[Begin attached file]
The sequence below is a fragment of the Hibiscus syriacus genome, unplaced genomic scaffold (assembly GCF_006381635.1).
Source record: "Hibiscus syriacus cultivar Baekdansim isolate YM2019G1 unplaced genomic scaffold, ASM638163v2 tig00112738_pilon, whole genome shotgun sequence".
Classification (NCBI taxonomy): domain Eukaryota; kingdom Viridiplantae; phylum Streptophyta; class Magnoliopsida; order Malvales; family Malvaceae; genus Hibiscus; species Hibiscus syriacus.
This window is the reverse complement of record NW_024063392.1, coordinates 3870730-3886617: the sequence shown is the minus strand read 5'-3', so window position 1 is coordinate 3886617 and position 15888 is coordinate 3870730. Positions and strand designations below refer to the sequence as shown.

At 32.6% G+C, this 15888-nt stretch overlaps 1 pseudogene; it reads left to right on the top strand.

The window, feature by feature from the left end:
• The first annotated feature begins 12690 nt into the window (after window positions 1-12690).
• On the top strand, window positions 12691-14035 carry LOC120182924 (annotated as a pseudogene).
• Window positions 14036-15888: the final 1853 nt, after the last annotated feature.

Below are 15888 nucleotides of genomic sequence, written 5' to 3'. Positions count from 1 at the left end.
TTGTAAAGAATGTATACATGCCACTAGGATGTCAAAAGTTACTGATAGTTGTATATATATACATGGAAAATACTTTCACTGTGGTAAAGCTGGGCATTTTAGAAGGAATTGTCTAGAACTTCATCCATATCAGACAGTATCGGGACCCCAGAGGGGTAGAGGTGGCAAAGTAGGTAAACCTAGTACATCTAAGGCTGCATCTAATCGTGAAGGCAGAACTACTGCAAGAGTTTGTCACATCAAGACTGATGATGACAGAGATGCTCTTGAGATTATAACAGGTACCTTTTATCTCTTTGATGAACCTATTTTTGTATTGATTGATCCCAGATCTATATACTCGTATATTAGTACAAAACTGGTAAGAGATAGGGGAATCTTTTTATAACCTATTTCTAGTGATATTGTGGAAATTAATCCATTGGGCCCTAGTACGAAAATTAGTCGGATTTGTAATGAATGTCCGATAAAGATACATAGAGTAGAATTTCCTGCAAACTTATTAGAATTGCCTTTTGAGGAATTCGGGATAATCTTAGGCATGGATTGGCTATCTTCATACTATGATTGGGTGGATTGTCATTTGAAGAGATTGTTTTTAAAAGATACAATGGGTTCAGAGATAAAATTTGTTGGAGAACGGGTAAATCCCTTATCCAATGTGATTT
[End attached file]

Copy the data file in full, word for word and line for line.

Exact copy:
The sequence below is a fragment of the Hibiscus syriacus genome, unplaced genomic scaffold (assembly GCF_006381635.1).
Source record: "Hibiscus syriacus cultivar Baekdansim isolate YM2019G1 unplaced genomic scaffold, ASM638163v2 tig00112738_pilon, whole genome shotgun sequence".
Classification (NCBI taxonomy): domain Eukaryota; kingdom Viridiplantae; phylum Streptophyta; class Magnoliopsida; order Malvales; family Malvaceae; genus Hibiscus; species Hibiscus syriacus.
This window is the reverse complement of record NW_024063392.1, coordinates 3870730-3886617: the sequence shown is the minus strand read 5'-3', so window position 1 is coordinate 3886617 and position 15888 is coordinate 3870730. Positions and strand designations below refer to the sequence as shown.

At 32.6% G+C, this 15888-nt stretch overlaps 1 pseudogene; it reads left to right on the top strand.

The window, feature by feature from the left end:
• The first annotated feature begins 12690 nt into the window (after window positions 1-12690).
• On the top strand, window positions 12691-14035 carry LOC120182924 (annotated as a pseudogene).
• Window positions 14036-15888: the final 1853 nt, after the last annotated feature.

Below are 15888 nucleotides of genomic sequence, written 5' to 3'. Positions count from 1 at the left end.
TTGTAAAGAATGTATACATGCCACTAGGATGTCAAAAGTTACTGATAGTTGTATATATATACATGGAAAATACTTTCACTGTGGTAAAGCTGGGCATTTTAGAAGGAATTGTCTAGAACTTCATCCATATCAGACAGTATCGGGACCCCAGAGGGGTAGAGGTGGCAAAGTAGGTAAACCTAGTACATCTAAGGCTGCATCTAATCGTGAAGGCAGAACTACTGCAAGAGTTTGTCACATCAAGACTGATGATGACAGAGATGCTCTTGAGATTATAACAGGTACCTTTTATCTCTTTGATGAACCTATTTTTGTATTGATTGATCCCAGATCTATATACTCGTATATTAGTACAAAACTGGTAAGAGATAGGGGAATCTTTTTATAACCTATTTCTAGTGATATTGTGGAAATTAATCCATTGGGCCCTAGTACGAAAATTAGTCGGATTTGTAATGAATGTCCGATAAAGATACATAGAGTAGAATTTCCTGCAAACTTATTAGAATTGCCTTTTGAGGAATTCGGGATAATCTTAGGCATGGATTGGCTATCTTCATACTATGATTGGGTGGATTGTCATTTGAAGAGATTGTTTTTAAAAGATACAATGGGTTCAGAGATAAAATTTGTTGGAGAACGGGTAAATCCCTTATCCAATGTGATTT